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Proceedings Paper

A simple focal-length measurement technique for adaptive microlenses using z-scan
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Paper Abstract

A simple technique for focal length measurements of adaptive micro-lenses using z-scan is reported. Focal length is one of the most important parameters of any lens. The effective focal length is measured with reference to the principal points that are not easy to find especially for micro-lenses. In addition, variable focal length microlenses pose a different challenge that makes the process of determining their exact focal length a tedious and difficult process. Classical methods such as nodal slide and magnification have been used for focal length determination. Also, advanced Interference techniques such as Talbot, Moire, Digital Speckle, Zygo and Joint Fourier Transform were used for focal length measurements. These techniques require more elaborate setups and difficult to implement, especially for microlenses. Recently a power meter was used to find the focal length of an unknown lens. Most of the techniques mentioned above proof to be not simple for microlens characterization. The z-scan technique has been implemented, for quite sometimes, to characterize the third-order effects of a nonlinear optical material. The z-scan provides information on both the sign and magnitude of the non-linear refractive index and offer advantage of simplicity. We have used a regular lens to collimate and focus light unto the lens under test. By scanning the lens under test and measuring the on-axis intensity, one can find the focal length. This is because the on-axis intensity is proportional to the phase of the lens and therefore the focal length. In the case of an adaptive lens with its focal length is a function of the applied voltage, the scanning occurs for each voltage value that will correspond to the on-axis refractive index change and therefore the far field on-axis intensity. This described technique above is easy to implement and can achieve good accuracy due to the inherent sensitivity of the z-scan.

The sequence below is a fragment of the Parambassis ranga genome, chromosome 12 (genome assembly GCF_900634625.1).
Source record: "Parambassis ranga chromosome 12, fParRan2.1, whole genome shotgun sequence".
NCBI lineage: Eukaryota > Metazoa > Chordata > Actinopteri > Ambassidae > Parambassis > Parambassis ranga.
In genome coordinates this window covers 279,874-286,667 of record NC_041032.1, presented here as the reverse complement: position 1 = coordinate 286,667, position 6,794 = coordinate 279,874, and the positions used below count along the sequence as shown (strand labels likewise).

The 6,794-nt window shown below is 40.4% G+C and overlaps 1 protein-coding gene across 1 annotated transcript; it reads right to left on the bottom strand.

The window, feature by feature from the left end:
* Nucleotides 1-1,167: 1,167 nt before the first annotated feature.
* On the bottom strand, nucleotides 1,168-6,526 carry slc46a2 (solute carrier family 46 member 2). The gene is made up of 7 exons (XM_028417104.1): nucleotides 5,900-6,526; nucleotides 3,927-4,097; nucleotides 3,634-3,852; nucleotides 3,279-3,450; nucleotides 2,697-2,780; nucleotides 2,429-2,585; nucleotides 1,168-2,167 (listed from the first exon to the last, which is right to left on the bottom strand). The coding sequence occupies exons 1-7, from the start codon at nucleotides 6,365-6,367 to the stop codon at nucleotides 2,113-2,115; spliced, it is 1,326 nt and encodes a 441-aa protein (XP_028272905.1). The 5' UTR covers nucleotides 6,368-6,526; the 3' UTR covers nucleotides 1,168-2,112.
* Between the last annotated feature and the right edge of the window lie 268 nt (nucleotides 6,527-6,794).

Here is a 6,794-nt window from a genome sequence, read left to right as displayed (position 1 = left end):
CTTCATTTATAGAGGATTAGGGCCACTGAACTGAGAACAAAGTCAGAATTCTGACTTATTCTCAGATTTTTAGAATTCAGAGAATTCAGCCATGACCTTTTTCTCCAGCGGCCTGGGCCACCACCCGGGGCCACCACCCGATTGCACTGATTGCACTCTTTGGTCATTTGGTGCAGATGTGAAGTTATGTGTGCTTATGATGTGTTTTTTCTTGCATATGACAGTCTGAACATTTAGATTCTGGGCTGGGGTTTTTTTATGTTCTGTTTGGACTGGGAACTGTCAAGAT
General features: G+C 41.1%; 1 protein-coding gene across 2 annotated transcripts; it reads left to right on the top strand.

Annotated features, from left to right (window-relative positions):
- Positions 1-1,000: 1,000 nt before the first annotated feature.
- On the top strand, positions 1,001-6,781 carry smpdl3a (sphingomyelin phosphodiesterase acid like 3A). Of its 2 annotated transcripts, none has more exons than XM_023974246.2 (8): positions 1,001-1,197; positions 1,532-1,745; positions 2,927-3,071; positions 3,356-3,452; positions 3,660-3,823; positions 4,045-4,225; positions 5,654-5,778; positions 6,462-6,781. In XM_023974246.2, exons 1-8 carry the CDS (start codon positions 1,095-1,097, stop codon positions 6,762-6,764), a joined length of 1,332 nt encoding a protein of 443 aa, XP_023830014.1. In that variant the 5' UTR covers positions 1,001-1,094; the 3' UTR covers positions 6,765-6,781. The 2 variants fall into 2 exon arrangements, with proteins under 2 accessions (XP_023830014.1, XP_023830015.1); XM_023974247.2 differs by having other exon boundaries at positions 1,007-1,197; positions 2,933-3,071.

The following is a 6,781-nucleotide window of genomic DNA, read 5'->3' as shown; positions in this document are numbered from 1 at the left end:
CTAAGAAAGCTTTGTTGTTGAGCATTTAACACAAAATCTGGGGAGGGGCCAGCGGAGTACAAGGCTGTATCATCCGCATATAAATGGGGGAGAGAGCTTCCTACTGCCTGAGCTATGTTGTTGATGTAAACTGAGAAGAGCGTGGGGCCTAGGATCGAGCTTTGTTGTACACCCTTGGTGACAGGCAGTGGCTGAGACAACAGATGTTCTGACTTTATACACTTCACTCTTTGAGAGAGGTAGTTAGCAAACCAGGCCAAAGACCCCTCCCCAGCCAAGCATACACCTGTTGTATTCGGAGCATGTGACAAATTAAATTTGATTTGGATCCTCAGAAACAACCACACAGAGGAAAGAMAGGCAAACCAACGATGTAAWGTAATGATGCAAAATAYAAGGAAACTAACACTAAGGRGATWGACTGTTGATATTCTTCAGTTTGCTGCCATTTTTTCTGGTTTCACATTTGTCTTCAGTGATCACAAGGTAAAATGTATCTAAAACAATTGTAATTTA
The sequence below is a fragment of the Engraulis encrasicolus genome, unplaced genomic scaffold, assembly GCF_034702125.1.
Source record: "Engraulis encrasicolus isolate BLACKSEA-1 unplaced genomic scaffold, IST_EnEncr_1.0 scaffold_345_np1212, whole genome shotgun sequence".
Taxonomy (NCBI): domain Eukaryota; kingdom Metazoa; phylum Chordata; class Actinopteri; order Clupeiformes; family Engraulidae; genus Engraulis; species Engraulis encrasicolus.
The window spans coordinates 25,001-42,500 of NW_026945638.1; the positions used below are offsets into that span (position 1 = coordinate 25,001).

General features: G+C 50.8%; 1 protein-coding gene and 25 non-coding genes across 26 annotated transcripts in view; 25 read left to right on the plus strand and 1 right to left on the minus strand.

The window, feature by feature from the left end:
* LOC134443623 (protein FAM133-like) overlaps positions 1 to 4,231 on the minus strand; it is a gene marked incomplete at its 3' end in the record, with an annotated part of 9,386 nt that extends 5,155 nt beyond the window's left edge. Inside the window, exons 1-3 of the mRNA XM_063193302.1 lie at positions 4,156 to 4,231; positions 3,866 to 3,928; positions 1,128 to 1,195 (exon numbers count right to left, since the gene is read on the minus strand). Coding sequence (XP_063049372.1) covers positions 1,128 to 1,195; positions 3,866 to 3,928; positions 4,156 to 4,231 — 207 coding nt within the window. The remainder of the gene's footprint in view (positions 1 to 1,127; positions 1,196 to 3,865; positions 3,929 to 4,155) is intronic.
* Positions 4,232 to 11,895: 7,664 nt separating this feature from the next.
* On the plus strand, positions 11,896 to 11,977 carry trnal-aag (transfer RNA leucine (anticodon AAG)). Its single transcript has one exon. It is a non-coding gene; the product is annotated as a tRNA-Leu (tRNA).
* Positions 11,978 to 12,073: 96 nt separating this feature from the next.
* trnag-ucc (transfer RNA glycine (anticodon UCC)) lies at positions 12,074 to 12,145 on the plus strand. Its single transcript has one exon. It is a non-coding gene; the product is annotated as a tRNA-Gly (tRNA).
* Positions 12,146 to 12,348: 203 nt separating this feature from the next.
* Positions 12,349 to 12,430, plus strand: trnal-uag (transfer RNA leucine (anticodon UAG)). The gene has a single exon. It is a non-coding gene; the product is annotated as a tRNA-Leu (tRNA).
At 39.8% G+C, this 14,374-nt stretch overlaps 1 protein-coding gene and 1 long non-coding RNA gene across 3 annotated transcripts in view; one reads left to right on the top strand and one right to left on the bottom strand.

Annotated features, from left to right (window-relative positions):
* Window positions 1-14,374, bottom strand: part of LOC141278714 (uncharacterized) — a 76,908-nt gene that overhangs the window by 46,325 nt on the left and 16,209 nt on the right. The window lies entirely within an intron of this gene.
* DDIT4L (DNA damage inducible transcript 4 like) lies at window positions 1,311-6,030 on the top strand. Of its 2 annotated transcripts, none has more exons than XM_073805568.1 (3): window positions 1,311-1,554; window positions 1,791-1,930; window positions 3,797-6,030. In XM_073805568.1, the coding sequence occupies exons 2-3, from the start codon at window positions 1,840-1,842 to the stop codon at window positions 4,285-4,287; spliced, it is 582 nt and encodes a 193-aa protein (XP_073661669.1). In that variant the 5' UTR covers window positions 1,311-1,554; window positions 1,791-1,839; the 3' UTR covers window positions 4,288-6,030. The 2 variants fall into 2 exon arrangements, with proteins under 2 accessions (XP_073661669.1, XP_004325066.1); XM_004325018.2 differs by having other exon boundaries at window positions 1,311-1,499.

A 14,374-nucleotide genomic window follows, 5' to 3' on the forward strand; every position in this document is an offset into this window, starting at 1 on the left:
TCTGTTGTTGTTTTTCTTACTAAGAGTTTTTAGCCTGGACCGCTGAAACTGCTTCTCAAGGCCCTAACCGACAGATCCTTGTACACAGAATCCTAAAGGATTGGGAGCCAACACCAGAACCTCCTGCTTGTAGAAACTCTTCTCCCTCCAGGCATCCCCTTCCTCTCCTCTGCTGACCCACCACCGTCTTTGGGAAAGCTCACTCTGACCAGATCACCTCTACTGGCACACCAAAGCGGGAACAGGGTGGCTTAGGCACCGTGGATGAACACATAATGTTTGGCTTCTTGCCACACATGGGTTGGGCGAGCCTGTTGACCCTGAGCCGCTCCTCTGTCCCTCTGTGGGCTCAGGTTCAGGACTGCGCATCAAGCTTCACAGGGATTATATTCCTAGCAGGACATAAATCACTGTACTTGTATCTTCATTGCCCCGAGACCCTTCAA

Paper Details

Date Published: 14 October 2004
PDF: 8 pages
Proc. SPIE 5523, Current Developments in Lens Design and Optical Engineering V, (14 October 2004); doi: 10.1117/12.561300
Show Author Affiliations
Yasser Abdelaziez, Univ. of Dayton (United States)
Partha P. Banerjee, Univ. of Dayton (United States)

Published in SPIE Proceedings Vol. 5523:
Current Developments in Lens Design and Optical Engineering V
Pantazis Z. Mouroulis; Warren J. Smith; R. Barry Johnson, Editor(s)

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